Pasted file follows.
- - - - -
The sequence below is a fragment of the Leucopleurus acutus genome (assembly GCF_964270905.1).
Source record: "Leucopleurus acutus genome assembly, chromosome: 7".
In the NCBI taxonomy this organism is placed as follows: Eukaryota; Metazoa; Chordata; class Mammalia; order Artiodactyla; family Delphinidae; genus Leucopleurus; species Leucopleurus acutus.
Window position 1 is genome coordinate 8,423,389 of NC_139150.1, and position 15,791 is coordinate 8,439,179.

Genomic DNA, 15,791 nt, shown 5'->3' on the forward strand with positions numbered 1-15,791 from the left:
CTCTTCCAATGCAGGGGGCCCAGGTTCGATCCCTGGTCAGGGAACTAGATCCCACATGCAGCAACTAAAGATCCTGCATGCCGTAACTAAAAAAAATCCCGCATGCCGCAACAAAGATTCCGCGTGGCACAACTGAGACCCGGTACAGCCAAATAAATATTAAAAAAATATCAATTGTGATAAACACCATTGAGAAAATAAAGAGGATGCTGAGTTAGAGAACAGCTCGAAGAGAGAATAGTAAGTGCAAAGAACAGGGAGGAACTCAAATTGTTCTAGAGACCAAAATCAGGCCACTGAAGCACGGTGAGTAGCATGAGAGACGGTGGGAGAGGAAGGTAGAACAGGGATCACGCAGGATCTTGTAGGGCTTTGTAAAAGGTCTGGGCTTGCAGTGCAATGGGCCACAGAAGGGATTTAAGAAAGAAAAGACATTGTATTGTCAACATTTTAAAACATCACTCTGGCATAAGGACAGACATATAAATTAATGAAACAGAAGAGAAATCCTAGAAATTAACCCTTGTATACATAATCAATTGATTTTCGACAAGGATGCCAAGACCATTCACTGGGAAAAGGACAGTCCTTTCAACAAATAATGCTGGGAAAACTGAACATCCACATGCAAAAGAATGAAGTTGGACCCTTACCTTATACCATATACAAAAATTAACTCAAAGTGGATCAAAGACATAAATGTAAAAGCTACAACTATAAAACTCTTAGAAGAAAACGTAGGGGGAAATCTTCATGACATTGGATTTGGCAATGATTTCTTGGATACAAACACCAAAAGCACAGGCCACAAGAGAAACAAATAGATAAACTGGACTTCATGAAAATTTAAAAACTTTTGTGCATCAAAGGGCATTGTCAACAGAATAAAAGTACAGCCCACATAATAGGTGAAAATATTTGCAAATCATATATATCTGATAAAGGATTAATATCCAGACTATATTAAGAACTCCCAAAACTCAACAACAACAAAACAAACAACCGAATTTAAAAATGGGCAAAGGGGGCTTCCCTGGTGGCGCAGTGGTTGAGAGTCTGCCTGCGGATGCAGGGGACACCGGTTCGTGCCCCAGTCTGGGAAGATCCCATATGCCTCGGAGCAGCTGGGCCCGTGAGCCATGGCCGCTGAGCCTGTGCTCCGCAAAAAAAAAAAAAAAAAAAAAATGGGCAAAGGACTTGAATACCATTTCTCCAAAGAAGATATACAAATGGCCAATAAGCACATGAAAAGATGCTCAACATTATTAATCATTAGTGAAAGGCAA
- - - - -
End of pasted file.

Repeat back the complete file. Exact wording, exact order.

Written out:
The sequence below is a fragment of the Leucopleurus acutus genome (assembly GCF_964270905.1).
Source record: "Leucopleurus acutus genome assembly, chromosome: 7".
In the NCBI taxonomy this organism is placed as follows: Eukaryota; Metazoa; Chordata; class Mammalia; order Artiodactyla; family Delphinidae; genus Leucopleurus; species Leucopleurus acutus.
Window position 1 is genome coordinate 8,423,389 of NC_139150.1, and position 15,791 is coordinate 8,439,179.

Genomic DNA, 15,791 nt, shown 5'->3' on the forward strand with positions numbered 1-15,791 from the left:
CTCTTCCAATGCAGGGGGCCCAGGTTCGATCCCTGGTCAGGGAACTAGATCCCACATGCAGCAACTAAAGATCCTGCATGCCGTAACTAAAAAAAATCCCGCATGCCGCAACAAAGATTCCGCGTGGCACAACTGAGACCCGGTACAGCCAAATAAATATTAAAAAAATATCAATTGTGATAAACACCATTGAGAAAATAAAGAGGATGCTGAGTTAGAGAACAGCTCGAAGAGAGAATAGTAAGTGCAAAGAACAGGGAGGAACTCAAATTGTTCTAGAGACCAAAATCAGGCCACTGAAGCACGGTGAGTAGCATGAGAGACGGTGGGAGAGGAAGGTAGAACAGGGATCACGCAGGATCTTGTAGGGCTTTGTAAAAGGTCTGGGCTTGCAGTGCAATGGGCCACAGAAGGGATTTAAGAAAGAAAAGACATTGTATTGTCAACATTTTAAAACATCACTCTGGCATAAGGACAGACATATAAATTAATGAAACAGAAGAGAAATCCTAGAAATTAACCCTTGTATACATAATCAATTGATTTTCGACAAGGATGCCAAGACCATTCACTGGGAAAAGGACAGTCCTTTCAACAAATAATGCTGGGAAAACTGAACATCCACATGCAAAAGAATGAAGTTGGACCCTTACCTTATACCATATACAAAAATTAACTCAAAGTGGATCAAAGACATAAATGTAAAAGCTACAACTATAAAACTCTTAGAAGAAAACGTAGGGGGAAATCTTCATGACATTGGATTTGGCAATGATTTCTTGGATACAAACACCAAAAGCACAGGCCACAAGAGAAACAAATAGATAAACTGGACTTCATGAAAATTTAAAAACTTTTGTGCATCAAAGGGCATTGTCAACAGAATAAAAGTACAGCCCACATAATAGGTGAAAATATTTGCAAATCATATATATCTGATAAAGGATTAATATCCAGACTATATTAAGAACTCCCAAAACTCAACAACAACAAAACAAACAACCGAATTTAAAAATGGGCAAAGGGGGCTTCCCTGGTGGCGCAGTGGTTGAGAGTCTGCCTGCGGATGCAGGGGACACCGGTTCGTGCCCCAGTCTGGGAAGATCCCATATGCCTCGGAGCAGCTGGGCCCGTGAGCCATGGCCGCTGAGCCTGTGCTCCGCAAAAAAAAAAAAAAAAAAAAAATGGGCAAAGGACTTGAATACCATTTCTCCAAAGAAGATATACAAATGGCCAATAAGCACATGAAAAGATGCTCAACATTATTAATCATTAGTGAAAGGCAA